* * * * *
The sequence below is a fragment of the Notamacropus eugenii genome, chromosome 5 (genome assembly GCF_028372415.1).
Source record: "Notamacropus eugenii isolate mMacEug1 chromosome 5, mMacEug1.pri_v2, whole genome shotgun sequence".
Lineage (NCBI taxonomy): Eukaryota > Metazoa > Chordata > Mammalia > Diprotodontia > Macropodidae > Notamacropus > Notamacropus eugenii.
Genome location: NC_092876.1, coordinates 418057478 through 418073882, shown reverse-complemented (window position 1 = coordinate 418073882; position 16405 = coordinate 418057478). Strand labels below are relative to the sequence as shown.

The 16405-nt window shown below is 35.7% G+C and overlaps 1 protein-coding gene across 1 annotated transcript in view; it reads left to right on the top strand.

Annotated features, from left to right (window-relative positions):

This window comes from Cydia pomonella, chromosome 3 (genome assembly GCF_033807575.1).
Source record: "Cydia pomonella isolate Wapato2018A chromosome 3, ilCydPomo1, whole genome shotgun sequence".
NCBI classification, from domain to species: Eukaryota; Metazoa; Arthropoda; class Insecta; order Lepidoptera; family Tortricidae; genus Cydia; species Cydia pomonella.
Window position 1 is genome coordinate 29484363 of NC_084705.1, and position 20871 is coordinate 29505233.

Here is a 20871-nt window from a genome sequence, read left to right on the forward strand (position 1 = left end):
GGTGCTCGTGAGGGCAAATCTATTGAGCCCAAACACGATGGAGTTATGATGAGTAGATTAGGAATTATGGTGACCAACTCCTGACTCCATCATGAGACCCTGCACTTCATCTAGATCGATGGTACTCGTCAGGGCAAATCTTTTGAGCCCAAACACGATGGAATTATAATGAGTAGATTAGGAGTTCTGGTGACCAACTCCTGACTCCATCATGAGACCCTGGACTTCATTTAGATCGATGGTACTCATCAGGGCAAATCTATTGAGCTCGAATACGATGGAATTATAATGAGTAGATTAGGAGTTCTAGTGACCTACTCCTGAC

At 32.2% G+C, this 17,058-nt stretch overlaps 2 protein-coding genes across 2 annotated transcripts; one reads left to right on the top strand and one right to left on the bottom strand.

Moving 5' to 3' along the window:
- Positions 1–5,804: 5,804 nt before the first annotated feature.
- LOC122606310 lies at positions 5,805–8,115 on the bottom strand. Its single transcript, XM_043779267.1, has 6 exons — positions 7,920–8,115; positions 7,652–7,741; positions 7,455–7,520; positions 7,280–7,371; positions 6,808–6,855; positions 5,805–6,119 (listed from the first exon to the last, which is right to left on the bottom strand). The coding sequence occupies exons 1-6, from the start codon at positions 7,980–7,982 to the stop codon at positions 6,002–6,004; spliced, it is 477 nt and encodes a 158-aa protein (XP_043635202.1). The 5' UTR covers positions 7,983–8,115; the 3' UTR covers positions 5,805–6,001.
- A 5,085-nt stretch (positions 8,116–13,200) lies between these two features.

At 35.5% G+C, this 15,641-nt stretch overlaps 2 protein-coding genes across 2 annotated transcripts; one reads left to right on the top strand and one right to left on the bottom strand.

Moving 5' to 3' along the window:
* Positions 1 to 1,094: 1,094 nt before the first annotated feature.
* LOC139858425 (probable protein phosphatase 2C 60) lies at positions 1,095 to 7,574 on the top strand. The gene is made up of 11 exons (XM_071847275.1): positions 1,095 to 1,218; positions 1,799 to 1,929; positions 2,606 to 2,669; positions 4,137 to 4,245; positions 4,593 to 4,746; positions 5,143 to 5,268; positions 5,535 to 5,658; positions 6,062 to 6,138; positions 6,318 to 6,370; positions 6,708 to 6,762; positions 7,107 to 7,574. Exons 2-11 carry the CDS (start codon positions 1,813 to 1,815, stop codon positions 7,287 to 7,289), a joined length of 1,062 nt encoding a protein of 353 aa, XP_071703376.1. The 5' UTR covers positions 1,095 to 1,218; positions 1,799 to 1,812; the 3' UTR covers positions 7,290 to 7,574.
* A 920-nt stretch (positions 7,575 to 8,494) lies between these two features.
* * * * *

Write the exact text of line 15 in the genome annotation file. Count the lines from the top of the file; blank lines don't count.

- Positions 1–5,804: 5,804 nt before the first annotated feature.